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DAVIS PANEL TO STUDY FUSING OF OFFICES

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A five-member commission is being appointed to determine whether the offices of county clerk and county auditor should be combined into a single position in Davis County.

County Commission chairman William Peters announced the plan Wednesday and strongly emphasized it is a measure to ensure good, efficient government and not a political move against the incumbent auditor.Auditor Ruth Kennington was stripped of many of her duties last fall by the commission, which charged she was not doing her job of auditing county departments despite the addition of two staff members. An outside auditing firm was hired to perform the work.

The rift between the auditor and the commissioners has cooled somewhat since the November election of William "Dub" Lawrence to the commission. Lawrence and Kennington have worked together closely since he took office.

Neither Lawrence, Kennington, nor county clerk Margene Isom, who was also elected in November to fill out a two-year interim term, were at Wednesday's commission meeting. Kennington and Isom are attending a clerks and auditors conference in Moab and Lawrence is on vacation.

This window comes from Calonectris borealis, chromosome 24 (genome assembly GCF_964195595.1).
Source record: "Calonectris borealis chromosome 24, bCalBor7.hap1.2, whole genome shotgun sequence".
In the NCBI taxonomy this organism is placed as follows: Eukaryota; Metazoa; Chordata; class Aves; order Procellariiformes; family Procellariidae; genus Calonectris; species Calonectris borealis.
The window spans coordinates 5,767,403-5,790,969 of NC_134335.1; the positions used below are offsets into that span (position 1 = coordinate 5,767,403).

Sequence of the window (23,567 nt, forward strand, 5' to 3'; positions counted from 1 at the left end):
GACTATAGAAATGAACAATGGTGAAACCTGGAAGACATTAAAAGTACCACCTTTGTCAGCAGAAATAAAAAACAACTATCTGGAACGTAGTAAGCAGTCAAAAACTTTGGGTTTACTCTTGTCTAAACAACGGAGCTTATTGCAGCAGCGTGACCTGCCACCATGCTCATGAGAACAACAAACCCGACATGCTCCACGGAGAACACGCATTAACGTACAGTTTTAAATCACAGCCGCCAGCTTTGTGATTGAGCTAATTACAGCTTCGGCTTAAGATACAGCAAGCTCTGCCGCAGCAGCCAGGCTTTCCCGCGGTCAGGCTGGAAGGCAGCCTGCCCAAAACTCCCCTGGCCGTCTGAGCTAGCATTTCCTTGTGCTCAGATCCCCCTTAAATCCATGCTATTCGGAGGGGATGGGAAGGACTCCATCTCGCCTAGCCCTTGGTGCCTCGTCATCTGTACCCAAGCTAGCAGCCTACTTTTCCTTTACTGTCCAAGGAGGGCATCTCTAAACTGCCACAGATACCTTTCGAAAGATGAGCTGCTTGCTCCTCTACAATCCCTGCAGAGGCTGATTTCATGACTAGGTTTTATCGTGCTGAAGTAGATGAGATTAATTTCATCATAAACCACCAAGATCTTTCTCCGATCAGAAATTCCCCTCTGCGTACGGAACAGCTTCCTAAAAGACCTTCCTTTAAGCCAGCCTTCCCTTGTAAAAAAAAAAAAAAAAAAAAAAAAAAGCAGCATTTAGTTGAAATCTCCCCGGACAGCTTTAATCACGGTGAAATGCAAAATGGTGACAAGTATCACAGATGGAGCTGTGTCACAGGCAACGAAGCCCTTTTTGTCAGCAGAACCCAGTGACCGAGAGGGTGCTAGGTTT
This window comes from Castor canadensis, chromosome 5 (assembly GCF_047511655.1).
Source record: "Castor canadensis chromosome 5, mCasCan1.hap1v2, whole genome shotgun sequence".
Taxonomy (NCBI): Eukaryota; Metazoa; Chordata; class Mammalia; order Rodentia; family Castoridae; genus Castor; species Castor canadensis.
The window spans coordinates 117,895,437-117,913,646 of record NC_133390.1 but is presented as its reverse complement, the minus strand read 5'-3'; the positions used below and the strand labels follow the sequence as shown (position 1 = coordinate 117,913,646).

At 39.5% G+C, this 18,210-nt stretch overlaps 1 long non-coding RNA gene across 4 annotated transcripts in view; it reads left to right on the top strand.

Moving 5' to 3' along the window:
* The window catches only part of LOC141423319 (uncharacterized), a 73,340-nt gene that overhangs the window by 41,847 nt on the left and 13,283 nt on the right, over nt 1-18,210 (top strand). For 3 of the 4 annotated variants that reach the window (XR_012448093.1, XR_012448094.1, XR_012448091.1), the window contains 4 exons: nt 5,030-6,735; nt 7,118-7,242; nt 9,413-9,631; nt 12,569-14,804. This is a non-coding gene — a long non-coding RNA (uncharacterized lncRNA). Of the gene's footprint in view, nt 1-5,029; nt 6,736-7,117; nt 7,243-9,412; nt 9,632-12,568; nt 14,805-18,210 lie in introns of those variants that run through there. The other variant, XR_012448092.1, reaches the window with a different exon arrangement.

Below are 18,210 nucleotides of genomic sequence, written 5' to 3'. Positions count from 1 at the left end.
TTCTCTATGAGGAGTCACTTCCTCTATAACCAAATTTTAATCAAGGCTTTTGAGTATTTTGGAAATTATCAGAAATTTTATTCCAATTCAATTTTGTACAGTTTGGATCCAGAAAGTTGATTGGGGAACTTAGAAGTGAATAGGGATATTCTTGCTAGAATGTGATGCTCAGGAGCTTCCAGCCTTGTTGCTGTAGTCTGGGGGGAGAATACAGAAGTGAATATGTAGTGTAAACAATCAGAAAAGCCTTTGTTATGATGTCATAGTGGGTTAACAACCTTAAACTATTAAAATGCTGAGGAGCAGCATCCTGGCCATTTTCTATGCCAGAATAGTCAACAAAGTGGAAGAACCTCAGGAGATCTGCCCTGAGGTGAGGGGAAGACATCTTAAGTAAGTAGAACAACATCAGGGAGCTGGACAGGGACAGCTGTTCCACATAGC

Peters said all three officials are aware of the appointment of the five-member, bipartisan committee.

Named to the commission so far are Mel Miles, former personnel director for the county and now personnel director for the Davis School District; Democrat Harold Shafter, a Bountiful councilman and 1986 county commission candidate; and Mark Taylor, the recently elected Davis Republican Party chairman.

A member from the Davis Council of Governments and the county employees association will be named shortly, Peters said.

Davis County for years had a combined auditor-clerk position, Peters said, but in 1978 split the office into two jobs. But in January of this year, the state court division took over district court operations, which Peters said reduced the county clerk's duties by about 70 percent.

Combining the two offices could be a good move to increase efficiency and save the county money, Peters said. Box Elder and Utah counties have already made the move, he said.

Deputy county attorney Gerald Hess said if the two offices are consolidated, it would take effect in January 1991 after both offices come open in the November 1990 elections.

Both Isom and Kennington are up for re-election that year and would be free to run for the consolidated office, Hess said, pointing to that as further evidence that the proposal is not a political maneuver by the commission to push Kennington out of office.

The commission is asking the study committee to report back in 90 days on the consolidation proposal and with any other recommendations on making county government more efficient.

The incumbent clerk and auditor will be among those consulted by the committee, Peters said, to insure their input in the final recommendation.